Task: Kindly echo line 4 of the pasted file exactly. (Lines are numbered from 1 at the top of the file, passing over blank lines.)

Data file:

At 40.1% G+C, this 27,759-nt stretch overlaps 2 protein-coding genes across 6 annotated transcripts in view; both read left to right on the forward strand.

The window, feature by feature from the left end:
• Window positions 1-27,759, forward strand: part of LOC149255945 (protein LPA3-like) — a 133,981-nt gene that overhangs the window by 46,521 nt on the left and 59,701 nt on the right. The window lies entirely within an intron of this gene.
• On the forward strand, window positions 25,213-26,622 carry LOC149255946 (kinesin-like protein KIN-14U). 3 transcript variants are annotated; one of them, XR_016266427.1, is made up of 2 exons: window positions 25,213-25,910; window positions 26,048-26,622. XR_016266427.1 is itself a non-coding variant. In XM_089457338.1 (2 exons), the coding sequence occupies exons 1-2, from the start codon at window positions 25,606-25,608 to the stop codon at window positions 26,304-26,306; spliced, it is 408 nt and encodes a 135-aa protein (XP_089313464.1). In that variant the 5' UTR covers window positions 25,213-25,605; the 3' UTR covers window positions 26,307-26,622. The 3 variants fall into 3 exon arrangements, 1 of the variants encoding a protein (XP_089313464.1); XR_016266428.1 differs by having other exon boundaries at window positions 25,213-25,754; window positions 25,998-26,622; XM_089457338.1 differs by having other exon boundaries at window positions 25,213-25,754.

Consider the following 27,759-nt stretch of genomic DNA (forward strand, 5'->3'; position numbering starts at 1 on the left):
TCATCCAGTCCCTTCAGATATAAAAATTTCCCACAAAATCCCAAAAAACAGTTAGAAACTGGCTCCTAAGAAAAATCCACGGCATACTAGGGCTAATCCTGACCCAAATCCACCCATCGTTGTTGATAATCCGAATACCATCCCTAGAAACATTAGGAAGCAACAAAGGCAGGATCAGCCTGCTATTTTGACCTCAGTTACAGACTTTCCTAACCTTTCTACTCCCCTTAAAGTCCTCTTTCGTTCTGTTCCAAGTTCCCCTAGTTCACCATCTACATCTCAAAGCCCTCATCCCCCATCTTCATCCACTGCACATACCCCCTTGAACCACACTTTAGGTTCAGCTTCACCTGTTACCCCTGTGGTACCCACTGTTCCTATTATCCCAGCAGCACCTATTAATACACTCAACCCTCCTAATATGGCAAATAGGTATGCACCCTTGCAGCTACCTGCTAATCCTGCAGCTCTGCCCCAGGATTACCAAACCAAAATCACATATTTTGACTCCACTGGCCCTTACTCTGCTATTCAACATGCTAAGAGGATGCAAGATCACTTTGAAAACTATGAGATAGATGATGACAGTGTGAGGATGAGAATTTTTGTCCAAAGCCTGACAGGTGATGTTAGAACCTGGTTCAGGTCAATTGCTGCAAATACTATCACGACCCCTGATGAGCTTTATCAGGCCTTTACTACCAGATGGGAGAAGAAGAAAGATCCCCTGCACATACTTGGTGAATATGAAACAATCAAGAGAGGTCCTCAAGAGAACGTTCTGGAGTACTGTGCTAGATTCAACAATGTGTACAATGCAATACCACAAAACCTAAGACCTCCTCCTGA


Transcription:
• On the forward strand, window positions 25,213-26,622 carry LOC149255946 (kinesin-like protein KIN-14U). 3 transcript variants are annotated; one of them, XR_016266427.1, is made up of 2 exons: window positions 25,213-25,910; window positions 26,048-26,622. XR_016266427.1 is itself a non-coding variant. In XM_089457338.1 (2 exons), the coding sequence occupies exons 1-2, from the start codon at window positions 25,606-25,608 to the stop codon at window positions 26,304-26,306; spliced, it is 408 nt and encodes a 135-aa protein (XP_089313464.1). In that variant the 5' UTR covers window positions 25,213-25,605; the 3' UTR covers window positions 26,307-26,622. The 3 variants fall into 3 exon arrangements, 1 of the variants encoding a protein (XP_089313464.1); XR_016266428.1 differs by having other exon boundaries at window positions 25,213-25,754; window positions 25,998-26,622; XM_089457338.1 differs by having other exon boundaries at window positions 25,213-25,754.